US Secretary of State Rex Tillerson sought to build pressure on North Korea after securing a new round of United Nations sanctions as he launched into two days of high-level diplomacy Sunday.
Tillerson is in Manila for a meeting of the 10-nation ASEAN regional bloc, but all eyes will be on his one-on-one talks with his counterparts from Washington's great power rivals, Russia and China.
He will also for the first time be in the same room as North Korea's Foreign Minister Ri Hong-Yo, who defied US attempts to isolate Pyongyang to attend the ASEAN regional forum.
Ahead of Sunday's talks, Tillerson visited the Manila American Cemetery and Memorial to pay tribute to more than 17,000 US and Filipino servicemen who died fighting as allies during World War II.
After that he and his senior aides sat down first with Myanmar's minister of state for foreign affairs, Kyaw Tin, then with South Korea's Foreign Minister Kang Kyung-Wha.
Tillerson told reporters that he and Kang would be discussing the next steps to take on North Korea. He would not go into detail, but said the sanctions vote had been a "good outcome."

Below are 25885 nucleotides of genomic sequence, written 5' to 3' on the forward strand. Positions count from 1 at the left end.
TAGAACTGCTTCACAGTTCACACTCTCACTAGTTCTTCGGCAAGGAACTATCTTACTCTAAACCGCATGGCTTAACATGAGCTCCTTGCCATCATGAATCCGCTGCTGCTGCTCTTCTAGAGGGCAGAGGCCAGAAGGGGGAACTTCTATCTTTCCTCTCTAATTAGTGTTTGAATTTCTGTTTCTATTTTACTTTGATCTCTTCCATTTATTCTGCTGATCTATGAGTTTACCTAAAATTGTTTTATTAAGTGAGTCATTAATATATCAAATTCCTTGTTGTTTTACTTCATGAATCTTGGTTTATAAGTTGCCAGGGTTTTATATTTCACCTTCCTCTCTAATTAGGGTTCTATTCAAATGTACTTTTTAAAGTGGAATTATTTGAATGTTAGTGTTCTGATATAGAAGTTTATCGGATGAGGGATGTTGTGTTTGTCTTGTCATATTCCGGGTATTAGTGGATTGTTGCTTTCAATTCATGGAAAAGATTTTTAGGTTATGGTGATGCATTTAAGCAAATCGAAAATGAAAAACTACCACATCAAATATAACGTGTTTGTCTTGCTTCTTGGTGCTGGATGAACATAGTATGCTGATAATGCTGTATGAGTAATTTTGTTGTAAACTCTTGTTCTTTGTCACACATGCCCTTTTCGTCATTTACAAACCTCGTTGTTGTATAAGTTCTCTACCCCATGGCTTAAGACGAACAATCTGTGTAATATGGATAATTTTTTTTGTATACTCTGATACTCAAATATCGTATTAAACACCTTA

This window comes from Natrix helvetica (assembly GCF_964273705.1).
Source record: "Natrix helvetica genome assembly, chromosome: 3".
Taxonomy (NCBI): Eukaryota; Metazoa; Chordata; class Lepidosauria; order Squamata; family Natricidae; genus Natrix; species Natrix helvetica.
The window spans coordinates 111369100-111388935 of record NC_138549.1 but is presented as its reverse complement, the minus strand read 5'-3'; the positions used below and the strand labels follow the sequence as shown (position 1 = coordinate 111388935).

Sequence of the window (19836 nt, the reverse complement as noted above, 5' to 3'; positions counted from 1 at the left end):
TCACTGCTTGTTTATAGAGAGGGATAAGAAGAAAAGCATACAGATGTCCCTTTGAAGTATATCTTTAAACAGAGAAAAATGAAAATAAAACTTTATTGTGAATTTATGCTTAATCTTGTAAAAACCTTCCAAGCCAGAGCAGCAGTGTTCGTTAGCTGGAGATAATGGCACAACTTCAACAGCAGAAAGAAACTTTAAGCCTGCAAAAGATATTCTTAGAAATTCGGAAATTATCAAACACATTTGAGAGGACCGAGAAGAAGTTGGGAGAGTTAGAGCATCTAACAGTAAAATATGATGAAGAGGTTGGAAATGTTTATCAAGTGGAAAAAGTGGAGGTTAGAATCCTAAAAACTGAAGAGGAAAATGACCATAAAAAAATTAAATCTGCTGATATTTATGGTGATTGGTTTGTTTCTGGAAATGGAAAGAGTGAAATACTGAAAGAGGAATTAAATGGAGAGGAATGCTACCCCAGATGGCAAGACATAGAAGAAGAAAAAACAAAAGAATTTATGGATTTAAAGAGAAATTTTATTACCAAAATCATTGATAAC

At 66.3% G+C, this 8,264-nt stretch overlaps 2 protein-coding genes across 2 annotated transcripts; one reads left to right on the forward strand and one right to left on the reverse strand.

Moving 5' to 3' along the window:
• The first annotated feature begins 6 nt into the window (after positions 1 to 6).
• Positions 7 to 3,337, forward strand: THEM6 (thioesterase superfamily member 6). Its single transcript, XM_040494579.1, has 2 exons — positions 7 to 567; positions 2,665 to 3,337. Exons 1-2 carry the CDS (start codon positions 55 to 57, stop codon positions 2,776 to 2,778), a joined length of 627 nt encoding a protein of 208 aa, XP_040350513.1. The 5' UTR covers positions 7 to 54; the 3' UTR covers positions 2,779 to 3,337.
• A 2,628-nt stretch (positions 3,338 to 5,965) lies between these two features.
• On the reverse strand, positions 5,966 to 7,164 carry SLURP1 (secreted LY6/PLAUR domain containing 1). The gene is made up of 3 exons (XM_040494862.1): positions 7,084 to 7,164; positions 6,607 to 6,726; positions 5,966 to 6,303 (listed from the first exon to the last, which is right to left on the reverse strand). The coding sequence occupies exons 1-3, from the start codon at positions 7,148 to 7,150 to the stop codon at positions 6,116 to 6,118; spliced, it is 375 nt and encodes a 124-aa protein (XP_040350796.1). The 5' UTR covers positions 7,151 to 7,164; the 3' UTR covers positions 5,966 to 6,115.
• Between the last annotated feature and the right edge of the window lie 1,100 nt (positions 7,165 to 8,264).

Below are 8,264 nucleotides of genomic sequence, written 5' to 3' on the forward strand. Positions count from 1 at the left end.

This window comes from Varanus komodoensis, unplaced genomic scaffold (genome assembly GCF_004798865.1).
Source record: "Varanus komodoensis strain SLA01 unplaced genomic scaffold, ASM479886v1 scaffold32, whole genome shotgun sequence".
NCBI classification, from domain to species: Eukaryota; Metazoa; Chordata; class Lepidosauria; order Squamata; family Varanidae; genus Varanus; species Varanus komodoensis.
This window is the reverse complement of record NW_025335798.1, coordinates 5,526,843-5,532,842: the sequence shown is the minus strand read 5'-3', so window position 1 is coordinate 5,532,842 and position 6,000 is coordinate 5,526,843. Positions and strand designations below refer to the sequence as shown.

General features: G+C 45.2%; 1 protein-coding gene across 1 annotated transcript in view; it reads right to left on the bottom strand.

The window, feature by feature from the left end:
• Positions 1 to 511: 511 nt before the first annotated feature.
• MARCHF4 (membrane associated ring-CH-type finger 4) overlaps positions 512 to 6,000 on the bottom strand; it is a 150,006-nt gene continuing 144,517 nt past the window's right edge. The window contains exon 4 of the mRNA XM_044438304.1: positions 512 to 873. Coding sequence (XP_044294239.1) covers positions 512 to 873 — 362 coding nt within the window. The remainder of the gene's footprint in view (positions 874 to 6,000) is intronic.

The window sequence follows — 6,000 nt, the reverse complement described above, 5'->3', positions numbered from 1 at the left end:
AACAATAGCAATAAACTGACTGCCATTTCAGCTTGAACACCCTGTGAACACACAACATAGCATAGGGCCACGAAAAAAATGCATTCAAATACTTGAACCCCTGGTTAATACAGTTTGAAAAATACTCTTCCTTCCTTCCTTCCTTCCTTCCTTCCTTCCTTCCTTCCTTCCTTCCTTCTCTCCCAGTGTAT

Kang chimed in: "It was a very, very good outcome."
Tillerson was later expected to see Russia's Foreign Minister Sergei Lavrov and China's Wang Yi -- both key players in the North Korean nuclear standoff.
The State Department has previously ruled out holding any direct talks with North Korea's envoy Ri during Tillerson's stay in Manila.
Just hours before the meetings were due to start, the UN Security Council voted unanimously to back a US-drafted resolution to dramatically tighten the existing sanctions targeting North Korea.
The vote marked a victory for US moves to force the North to halt its development of a nuclear-armed missile that could threaten US cities, and took some pressure off Tillerson before his Manila meetings.
But the US envoy still wants to ensure that China, in particular, is ready to rigorously enforce the new trade bans and that Russia remains committed to the embargo despite other differences with Washington.
Having failed to persuade its Southeast Asian allies not to invite Pyongyang to the forum, US officials also want to use the platform to remind Kim Jong-Un's regime of its diplomatic isolation.